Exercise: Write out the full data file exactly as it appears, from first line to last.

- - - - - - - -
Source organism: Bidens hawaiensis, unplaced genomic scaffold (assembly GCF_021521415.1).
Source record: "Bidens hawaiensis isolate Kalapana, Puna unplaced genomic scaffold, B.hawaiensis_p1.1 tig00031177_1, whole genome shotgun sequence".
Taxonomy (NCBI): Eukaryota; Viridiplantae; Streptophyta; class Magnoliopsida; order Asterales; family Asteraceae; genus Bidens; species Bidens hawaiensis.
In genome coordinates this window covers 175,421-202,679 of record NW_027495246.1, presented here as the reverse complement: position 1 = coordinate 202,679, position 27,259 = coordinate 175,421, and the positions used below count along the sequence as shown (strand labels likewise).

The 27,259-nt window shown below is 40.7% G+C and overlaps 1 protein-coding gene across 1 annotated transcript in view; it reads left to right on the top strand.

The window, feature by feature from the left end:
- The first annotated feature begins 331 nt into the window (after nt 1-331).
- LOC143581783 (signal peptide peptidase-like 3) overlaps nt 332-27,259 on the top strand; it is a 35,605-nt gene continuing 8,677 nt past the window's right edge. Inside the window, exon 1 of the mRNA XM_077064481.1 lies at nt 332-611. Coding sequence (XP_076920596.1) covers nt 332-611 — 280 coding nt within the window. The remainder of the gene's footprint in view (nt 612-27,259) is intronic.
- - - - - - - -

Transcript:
Source organism: Bidens hawaiensis, unplaced genomic scaffold (assembly GCF_021521415.1).
Source record: "Bidens hawaiensis isolate Kalapana, Puna unplaced genomic scaffold, B.hawaiensis_p1.1 tig00031177_1, whole genome shotgun sequence".
Taxonomy (NCBI): Eukaryota; Viridiplantae; Streptophyta; class Magnoliopsida; order Asterales; family Asteraceae; genus Bidens; species Bidens hawaiensis.
In genome coordinates this window covers 175,421-202,679 of record NW_027495246.1, presented here as the reverse complement: position 1 = coordinate 202,679, position 27,259 = coordinate 175,421, and the positions used below count along the sequence as shown (strand labels likewise).

The 27,259-nt window shown below is 40.7% G+C and overlaps 1 protein-coding gene across 1 annotated transcript in view; it reads left to right on the top strand.

The window, feature by feature from the left end:
- The first annotated feature begins 331 nt into the window (after nt 1-331).
- LOC143581783 (signal peptide peptidase-like 3) overlaps nt 332-27,259 on the top strand; it is a 35,605-nt gene continuing 8,677 nt past the window's right edge. Inside the window, exon 1 of the mRNA XM_077064481.1 lies at nt 332-611. Coding sequence (XP_076920596.1) covers nt 332-611 — 280 coding nt within the window. The remainder of the gene's footprint in view (nt 612-27,259) is intronic.